This is a first step in returning a courtesy from a pleasant, bold Italian wine enterpreneur. I look forward to this prompting others to try his wine and share their findings.

Friday night we were looking for good, interesting, affordable bottles of wine to bring to friends abroad.
We joined a wine tasting in Milan, best left otherwise nondescript.

We met Diego Carrea from Molinetto Carrea winery. He briefly, if energically, told us about the two wines he was offering, and even more vehemently about the terrain they grow on.
Before making it through dozens of people crowding that small room, we had seen him tell the same story to other tasters at least three times. He still came across as soberly enthusiastic as if we had come to his own estate, alone.

Of the two wines, one is a true – that is, DOCGGavi made following the standard process required to attain controlled designation.
The other is a white wine he makes from a spot in his vineyards with much harder, poorly draining, clayish ground, swamped in cold seasons, baked and hard in summer. Vine grows slower and smaller there, giving a stronger-bodied, rich white wine, as peculiar as it easy to appreciate even for a casual, naif taster like me.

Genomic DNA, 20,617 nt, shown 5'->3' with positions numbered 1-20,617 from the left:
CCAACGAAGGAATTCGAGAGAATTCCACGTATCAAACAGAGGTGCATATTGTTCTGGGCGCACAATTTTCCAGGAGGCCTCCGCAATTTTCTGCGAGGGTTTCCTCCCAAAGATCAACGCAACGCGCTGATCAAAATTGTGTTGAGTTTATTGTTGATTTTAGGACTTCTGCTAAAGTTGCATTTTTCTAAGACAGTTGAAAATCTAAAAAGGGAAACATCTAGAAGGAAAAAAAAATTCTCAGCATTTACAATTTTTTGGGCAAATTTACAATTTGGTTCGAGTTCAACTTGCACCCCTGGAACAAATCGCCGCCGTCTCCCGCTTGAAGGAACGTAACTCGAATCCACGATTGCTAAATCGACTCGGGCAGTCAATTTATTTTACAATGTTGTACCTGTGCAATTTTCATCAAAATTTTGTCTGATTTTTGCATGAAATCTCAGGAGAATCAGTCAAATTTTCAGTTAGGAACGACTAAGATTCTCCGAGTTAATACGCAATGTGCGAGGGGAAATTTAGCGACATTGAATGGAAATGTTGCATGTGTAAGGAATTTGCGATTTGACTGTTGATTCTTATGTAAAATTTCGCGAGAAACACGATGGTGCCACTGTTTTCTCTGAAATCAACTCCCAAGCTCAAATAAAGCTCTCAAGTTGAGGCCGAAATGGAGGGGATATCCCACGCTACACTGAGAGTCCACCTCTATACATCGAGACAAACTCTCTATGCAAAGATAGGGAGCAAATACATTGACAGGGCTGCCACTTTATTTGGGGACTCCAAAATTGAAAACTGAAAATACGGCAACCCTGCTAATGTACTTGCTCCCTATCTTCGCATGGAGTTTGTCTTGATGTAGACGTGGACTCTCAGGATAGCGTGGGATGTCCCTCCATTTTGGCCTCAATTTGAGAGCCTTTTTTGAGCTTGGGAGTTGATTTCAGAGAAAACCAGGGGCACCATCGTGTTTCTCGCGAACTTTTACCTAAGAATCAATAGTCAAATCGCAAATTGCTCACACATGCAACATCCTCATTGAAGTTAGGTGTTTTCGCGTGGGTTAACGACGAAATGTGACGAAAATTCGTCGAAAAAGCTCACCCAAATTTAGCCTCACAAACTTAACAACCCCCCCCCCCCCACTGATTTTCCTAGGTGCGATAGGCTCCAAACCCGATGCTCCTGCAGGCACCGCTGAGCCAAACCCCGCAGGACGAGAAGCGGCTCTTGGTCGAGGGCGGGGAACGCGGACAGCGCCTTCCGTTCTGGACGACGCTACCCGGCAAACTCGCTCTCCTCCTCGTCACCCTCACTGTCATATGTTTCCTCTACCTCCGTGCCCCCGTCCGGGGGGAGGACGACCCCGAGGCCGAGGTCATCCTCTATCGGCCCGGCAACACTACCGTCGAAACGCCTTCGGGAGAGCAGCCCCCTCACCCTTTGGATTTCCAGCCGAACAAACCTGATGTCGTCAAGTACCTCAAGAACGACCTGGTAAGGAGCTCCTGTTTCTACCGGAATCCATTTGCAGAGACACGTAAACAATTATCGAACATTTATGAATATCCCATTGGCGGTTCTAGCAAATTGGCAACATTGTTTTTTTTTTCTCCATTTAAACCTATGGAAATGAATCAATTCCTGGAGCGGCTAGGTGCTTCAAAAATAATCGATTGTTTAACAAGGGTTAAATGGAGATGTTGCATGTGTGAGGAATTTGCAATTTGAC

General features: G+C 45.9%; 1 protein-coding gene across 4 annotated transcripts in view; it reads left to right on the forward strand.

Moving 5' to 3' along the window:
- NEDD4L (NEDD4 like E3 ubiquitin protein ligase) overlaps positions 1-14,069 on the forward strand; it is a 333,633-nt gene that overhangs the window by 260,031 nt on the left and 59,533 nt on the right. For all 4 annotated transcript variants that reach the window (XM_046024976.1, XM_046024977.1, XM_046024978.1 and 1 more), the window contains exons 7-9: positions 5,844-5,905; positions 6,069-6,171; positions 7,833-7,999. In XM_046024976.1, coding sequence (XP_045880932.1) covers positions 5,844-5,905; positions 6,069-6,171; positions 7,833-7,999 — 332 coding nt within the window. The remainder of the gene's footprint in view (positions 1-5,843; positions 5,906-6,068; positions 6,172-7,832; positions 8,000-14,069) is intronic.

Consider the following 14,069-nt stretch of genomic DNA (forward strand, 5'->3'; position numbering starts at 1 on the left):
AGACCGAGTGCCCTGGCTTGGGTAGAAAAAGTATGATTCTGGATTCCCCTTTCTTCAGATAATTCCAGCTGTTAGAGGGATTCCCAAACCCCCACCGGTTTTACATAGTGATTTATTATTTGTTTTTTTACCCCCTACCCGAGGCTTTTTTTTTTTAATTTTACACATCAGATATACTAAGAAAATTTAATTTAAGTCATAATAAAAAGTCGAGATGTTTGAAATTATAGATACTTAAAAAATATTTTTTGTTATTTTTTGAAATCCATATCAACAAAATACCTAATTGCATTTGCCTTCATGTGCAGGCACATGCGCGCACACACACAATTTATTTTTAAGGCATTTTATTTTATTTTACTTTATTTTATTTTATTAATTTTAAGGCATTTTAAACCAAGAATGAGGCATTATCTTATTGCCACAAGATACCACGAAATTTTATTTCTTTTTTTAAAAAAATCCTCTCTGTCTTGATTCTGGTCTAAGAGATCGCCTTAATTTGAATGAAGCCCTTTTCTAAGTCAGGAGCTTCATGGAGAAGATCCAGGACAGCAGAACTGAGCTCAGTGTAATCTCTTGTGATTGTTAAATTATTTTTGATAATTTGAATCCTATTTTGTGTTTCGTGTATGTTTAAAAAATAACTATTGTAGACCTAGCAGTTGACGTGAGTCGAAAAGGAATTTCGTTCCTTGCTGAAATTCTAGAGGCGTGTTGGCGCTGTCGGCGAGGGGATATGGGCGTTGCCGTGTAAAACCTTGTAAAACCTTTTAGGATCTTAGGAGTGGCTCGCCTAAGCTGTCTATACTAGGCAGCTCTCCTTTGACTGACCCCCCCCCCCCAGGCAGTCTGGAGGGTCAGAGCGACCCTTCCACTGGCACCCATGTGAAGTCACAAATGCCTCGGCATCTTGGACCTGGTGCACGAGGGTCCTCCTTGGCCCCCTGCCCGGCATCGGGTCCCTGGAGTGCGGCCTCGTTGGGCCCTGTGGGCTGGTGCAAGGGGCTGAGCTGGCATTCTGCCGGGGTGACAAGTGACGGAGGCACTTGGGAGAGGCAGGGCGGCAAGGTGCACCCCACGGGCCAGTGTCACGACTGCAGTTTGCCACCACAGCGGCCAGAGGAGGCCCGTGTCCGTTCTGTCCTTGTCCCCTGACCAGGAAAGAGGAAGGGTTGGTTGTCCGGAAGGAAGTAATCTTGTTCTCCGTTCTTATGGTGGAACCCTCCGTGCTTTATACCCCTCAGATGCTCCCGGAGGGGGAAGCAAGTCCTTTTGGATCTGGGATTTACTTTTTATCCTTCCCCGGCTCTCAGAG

Grapes from that vine are from the same Cortese di Gavi variety, and still develop different features from those required for Gavi designation, hence the need for a different and new designation. Mr. Carrea named this wine Terraforte (“Strongearth”).

Having come to buy wine, and liking this, we asked for two bottles. Mr. Carrea took some time to find out if event rules allowed this. In the end, lacking clear confirmation and wishing to play by the rules as much as he wanted to engage us as customers, he offered us the bottles for free!

I hope our friends who will try Terraforte will appreciate this wine as much as we have, and as much as we have appreciated Mr. Carrea’s restrained enthusiasm and his keenness to please us all while complying with rules.
I believe this very combination of local treasures, invented as well as discovered, enthusiasm and respect for common rules that defend those very treasures, can make wise and smart Italian businesses as successful as they deserve to be, and our local treasures contribute to worldwide culture and welfare.

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